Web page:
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London-set British films and television programmes of the 1960s usually featured a regular cast of vehicles.
What do you consider to be the most aesthetically stunning car of the 1950s? Across the Atlantic, one might cite the Hudson Hornet, the ‘53 Studebaker Commander, the ’57 Continental, the ’57 Thunderbird or even, by the end of the decade, the Pontiac Bonneville.
Or, how to achieve style and comfort with a minimum of outlay. Austin/Morris 1800 “Wedge”. When BL unveiled their replacement for the “Landcrab” in March 1975 -https://www.youtube.com/watch?v=NxgdRAuDsTEhttps://www.youtube.com/watch?v=NxgdRAuDsTE - the focus was inevitably on the flagship Wolseley, but the four-cylinder Austin and Morris was equally important.
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The array of models produced by the overseas plants of BMC/BL do tend to prompt one question – could any of them have succeeded in the UK? The Australian-market Wolseley 24/80 - a 16/60 powered by the locally-designed “Blue Streak” 2.4-litre six - certainly had its merits but by 1964 it would have clashed with the Austin 1800 “Landcrab”.
The scene – a warehouse somewhere in London docklands, circa 1953. A gang of ne’er do wells, as immediately recognisable by their scowls, black shirts and white ties, have stolen a several crates of kippers and are making their getaway in a Ford V8 Pilot acquired that very day from a bombsite motor trader.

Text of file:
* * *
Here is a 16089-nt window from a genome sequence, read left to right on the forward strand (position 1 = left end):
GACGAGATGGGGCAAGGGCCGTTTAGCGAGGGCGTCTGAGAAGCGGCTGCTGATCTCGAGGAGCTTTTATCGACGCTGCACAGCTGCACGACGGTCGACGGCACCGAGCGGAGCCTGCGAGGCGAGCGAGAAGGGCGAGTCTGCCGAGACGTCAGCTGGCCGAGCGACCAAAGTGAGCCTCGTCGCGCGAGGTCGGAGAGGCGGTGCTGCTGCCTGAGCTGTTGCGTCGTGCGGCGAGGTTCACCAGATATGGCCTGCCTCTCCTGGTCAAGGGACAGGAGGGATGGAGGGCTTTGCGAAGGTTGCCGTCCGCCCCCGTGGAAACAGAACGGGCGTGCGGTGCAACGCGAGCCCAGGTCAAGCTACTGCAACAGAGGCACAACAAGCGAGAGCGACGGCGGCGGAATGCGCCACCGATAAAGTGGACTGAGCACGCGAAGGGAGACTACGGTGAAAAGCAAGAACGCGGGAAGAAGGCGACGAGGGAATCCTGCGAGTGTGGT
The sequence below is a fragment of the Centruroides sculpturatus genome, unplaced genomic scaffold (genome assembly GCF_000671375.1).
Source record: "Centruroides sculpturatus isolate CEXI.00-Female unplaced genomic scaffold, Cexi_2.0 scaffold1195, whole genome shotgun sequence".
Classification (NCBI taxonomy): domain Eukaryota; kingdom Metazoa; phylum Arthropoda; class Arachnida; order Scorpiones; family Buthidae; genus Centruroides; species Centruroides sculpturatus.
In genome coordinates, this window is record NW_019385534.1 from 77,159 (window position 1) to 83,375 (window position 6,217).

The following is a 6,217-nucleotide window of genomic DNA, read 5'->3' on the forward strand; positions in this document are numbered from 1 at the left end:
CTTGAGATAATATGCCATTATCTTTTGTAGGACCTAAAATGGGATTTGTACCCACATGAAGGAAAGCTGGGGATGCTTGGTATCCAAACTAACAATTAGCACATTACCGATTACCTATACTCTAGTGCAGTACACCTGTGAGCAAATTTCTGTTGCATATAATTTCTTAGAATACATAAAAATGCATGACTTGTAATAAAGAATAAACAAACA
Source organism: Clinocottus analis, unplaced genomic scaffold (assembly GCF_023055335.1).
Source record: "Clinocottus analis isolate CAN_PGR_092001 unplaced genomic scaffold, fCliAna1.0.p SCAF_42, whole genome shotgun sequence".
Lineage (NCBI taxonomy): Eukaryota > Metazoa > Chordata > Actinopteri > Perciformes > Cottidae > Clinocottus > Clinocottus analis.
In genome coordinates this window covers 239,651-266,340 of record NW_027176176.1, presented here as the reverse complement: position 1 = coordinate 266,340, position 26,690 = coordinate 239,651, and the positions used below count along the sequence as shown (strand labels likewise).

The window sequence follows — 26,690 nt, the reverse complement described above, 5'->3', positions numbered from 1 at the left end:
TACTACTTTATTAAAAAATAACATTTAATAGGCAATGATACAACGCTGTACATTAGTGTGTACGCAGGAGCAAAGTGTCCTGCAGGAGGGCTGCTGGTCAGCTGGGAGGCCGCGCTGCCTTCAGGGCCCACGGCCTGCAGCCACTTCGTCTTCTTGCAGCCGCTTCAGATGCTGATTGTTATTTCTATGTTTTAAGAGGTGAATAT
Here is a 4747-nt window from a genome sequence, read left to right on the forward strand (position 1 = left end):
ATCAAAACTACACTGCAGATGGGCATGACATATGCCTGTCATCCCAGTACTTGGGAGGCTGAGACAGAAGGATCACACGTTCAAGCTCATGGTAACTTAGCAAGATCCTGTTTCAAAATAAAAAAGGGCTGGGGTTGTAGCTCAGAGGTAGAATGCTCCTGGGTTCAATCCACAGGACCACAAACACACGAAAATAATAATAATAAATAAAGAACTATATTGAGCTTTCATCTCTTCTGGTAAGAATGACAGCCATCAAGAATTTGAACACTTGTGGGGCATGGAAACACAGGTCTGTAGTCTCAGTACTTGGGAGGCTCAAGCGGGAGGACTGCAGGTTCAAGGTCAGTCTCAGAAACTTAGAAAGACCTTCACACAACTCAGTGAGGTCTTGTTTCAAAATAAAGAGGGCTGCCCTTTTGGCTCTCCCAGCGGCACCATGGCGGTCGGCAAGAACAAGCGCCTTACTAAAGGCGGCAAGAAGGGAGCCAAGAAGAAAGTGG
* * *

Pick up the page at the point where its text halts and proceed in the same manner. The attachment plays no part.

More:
Where else but at The Practical Classics Classic Car & Restoration Show are you likely to find not one but three Austin Ambassadors, all of them the flagship Vanden Plas version, and a 1975 Wolseley-badged blue Wedge?
It must be said that the chap in the Riley brochure looks as jaunty as a young Nicolas Parsons or indeed any other actor who was prone to saying ‘gosh’ in a 1950s Technicolor comedy. And it is no wonder that he is tipping his hat to the new One Point Five, as it was – and indeed is – one of the most delightful British cars of the late 1950s.
There is a select group of British films in which the viewer thinks a) what great cars b) the poor cast and c) I have just wasted at least 70 minutes of my life on this utter tripe. Here are just seven pictures which are always worth watching for various Jaguars, Triumphs or Wolseleys, even if they have the dramatic impact of the BBC Test Card. Enjoy….